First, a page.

hazards

Techniques for Developing High Resolution LNAPL Conceptual Site Models

This course is intended for geologists involved in Light Non-Aqueous Phase Liquid (LNAPL) assessment and remediation. This course provides information on the development of high resolution conceptual site models that can be used to guarantee the project goals are met. The class will cover advantages of a high resolution LNAPL Conceptual Site Model (LCSM); design and implementation of a high resolution investigation field program; case studies and end uses of a high resolution LCSM.

The course presenter is Roger Lamb.

State Responses to Induced Earthquakes

The surge in recent years of earthquake activity associated with some oil and gas operations, most notably in Oklahoma, has spurred a range of actions and responses from state geoscientists and regulators. States have taken measures to monitor these earthquakes and moderate the activities that may be causing them, particularly the deep underground injection of large volumes of wastewater. Many states with extensive oil and gas operations but little or no increased earthquake activity have also adopted practices to prevent and prepare for potential induced earthquakes in their area.

Planning for Coastal Storm and Erosion Hazards

Coastal hazards are a widespread challenge that cost millions (and sometimes billions) of dollars in the U.S. every year due to property loss and spending on mitigation measures. Based on the most recent U.S. Census, over 39% of the U.S. population lives in areas that may undergo significant coastal flooding during a 100-year flood event. Additionally, six of the ten most expensive weather-related disasters in U.S. history have been caused by coastal storms.

Induced Seismicity in the Mid-Continent

This course provides information about induced seismic activity in the United States, specifically in the mid-continent. It includes information on mitigation planning, the state of seismic monitoring at the state level, and the challenges in communicating the science of the issue to the public and decision-makers.

The course presenters are Bill Ellsworth from the U.S. Geological Survey, Austin Holland from the Oklahoma Geological Survey, and Rex Buchanan from the Kansas Geological Survey.

Converting Membrane Interface Probe Sensor Results into VOC NAPL Distribution Information

This course will focus on how to use Membrane Interface Probe sensor results in combination with soil and groundwater analytical results to map the distribution of volatile organic chemical non aqueous phase liquids. This course covers guidelines for using direct sensing tools such as the MIHPT system, best practices for collecting and analyzing soil and groundwater samples, and gives examples from case studies on how to combine direct sensing data with analytical results to estimate NAPL distribution.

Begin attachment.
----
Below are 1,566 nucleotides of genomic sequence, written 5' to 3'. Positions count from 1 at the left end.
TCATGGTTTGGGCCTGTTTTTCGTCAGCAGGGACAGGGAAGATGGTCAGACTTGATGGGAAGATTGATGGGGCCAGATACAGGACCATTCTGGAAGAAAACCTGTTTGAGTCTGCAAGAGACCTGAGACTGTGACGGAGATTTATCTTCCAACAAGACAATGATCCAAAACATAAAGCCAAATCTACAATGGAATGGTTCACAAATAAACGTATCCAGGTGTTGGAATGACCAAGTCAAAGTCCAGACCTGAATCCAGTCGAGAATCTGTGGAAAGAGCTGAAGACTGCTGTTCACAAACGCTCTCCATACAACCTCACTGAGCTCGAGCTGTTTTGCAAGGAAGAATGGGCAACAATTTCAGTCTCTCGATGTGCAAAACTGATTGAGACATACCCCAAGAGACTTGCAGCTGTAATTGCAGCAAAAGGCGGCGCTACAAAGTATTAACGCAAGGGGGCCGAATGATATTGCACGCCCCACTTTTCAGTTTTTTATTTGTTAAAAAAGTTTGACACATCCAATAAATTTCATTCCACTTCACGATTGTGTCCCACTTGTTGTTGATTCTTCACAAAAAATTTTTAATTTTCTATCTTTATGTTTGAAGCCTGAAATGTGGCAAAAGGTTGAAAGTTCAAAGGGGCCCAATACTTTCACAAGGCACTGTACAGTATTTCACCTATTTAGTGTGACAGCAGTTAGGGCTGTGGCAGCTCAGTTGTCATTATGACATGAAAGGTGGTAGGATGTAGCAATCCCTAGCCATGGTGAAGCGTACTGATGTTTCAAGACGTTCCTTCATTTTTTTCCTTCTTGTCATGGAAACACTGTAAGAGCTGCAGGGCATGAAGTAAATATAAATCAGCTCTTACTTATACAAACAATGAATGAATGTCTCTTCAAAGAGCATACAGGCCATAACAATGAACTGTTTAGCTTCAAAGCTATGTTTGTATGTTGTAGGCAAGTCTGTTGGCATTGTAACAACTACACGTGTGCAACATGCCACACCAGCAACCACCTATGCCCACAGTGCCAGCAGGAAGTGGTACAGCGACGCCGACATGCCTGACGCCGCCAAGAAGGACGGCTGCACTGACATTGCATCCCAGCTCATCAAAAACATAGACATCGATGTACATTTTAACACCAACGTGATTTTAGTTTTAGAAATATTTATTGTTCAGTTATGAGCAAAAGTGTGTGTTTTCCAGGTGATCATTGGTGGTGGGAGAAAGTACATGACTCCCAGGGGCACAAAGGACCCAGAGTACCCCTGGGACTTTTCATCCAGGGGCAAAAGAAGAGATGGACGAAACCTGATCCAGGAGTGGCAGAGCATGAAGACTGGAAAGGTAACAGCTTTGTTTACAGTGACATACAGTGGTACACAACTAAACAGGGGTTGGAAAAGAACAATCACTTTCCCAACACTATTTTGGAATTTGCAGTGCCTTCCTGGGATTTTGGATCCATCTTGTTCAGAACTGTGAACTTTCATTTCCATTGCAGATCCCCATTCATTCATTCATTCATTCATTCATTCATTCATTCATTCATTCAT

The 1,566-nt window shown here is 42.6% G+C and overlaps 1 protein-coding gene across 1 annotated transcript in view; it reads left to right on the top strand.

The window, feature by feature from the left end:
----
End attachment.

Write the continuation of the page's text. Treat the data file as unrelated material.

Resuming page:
Assessing, Mitigating, and Communicating Flood Risk

Flooding is a perennial hazard for rivers and coasts alike. Every year, flooding results in billions of dollars of damage and the loss of dozens to hundreds of lives across the United States. Efforts to mitigate this hazard rely on the work of geoscientists, planners, and communicators to assess and minimize risks, prepare and inform communities, and ensure that lives and livelihoods are prioritized before, during, and after flood events.

Congress ends session by passing tax reform and continuing federal funding into January, but delays disaster aid

House chamber

On December 22, President Donald Trump signed into law a bill to provide for tax reform and legislation to continue funding the federal government under fiscal year (FY) 2017 levels through January 19. Lawmakers from various states impacted by hurricanes and wildfires this year were seeking billions more in disaster aid funding, but Congress stopped short of sending an $81 billion relief package to the President before the end of the year. 

Interactive map of hazardous waste cleanups in the United States

The U.S. Environmental Protection Agency (EPA) provides an interactive map of hazardous waste cleanups across the United States. The "Cleanups in My Community" map provides a huge amount of information on thousands of cleanups of many kinds. For every cleanup, users can access and download reports, assessments, compliance actions, and the EPA's assessment of the potential for any contaminated land to be used for renewable energy development.

Interactive map of spills in South Dakota

The South Dakota Department of Environment & Natural Resources provides an interactive map of reported spills in the state (yellow triangles in picture above). Spills are reported for hazardous or environmentally harmful materials such as oil, gasoline, pesticides, solvents, acids, and other industrial chemicals. Spill information is provided from the early 1970s to the present and include information on the source, material, location, and date of the spill.

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